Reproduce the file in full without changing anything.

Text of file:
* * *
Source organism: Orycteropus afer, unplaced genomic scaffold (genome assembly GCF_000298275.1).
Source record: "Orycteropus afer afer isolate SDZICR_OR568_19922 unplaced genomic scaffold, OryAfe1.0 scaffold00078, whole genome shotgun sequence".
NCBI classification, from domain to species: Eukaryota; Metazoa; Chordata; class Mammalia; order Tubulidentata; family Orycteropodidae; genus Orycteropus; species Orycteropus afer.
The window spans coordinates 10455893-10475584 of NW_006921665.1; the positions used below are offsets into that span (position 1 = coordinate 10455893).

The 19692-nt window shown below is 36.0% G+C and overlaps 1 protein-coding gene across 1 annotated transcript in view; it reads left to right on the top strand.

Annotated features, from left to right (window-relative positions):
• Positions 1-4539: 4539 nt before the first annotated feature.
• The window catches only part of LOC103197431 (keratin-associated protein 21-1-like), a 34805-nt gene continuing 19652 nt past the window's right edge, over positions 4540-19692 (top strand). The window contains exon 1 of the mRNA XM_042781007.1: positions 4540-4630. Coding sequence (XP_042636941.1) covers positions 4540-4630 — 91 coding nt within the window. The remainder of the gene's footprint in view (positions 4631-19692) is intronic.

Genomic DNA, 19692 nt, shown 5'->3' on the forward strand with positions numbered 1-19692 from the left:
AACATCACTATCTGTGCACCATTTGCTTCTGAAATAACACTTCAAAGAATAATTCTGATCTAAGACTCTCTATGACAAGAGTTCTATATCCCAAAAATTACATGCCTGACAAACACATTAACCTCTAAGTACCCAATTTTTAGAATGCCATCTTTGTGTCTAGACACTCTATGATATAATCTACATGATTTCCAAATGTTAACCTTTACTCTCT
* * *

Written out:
Source organism: Orycteropus afer, unplaced genomic scaffold (genome assembly GCF_000298275.1).
Source record: "Orycteropus afer afer isolate SDZICR_OR568_19922 unplaced genomic scaffold, OryAfe1.0 scaffold00078, whole genome shotgun sequence".
NCBI classification, from domain to species: Eukaryota; Metazoa; Chordata; class Mammalia; order Tubulidentata; family Orycteropodidae; genus Orycteropus; species Orycteropus afer.
The window spans coordinates 10455893-10475584 of NW_006921665.1; the positions used below are offsets into that span (position 1 = coordinate 10455893).

The 19692-nt window shown below is 36.0% G+C and overlaps 1 protein-coding gene across 1 annotated transcript in view; it reads left to right on the top strand.

Annotated features, from left to right (window-relative positions):
• Positions 1-4539: 4539 nt before the first annotated feature.
• The window catches only part of LOC103197431 (keratin-associated protein 21-1-like), a 34805-nt gene continuing 19652 nt past the window's right edge, over positions 4540-19692 (top strand). The window contains exon 1 of the mRNA XM_042781007.1: positions 4540-4630. Coding sequence (XP_042636941.1) covers positions 4540-4630 — 91 coding nt within the window. The remainder of the gene's footprint in view (positions 4631-19692) is intronic.

Genomic DNA, 19692 nt, shown 5'->3' on the forward strand with positions numbered 1-19692 from the left:
AACATCACTATCTGTGCACCATTTGCTTCTGAAATAACACTTCAAAGAATAATTCTGATCTAAGACTCTCTATGACAAGAGTTCTATATCCCAAAAATTACATGCCTGACAAACACATTAACCTCTAAGTACCCAATTTTTAGAATGCCATCTTTGTGTCTAGACACTCTATGATATAATCTACATGATTTCCAAATGTTAACCTTTACTCTCT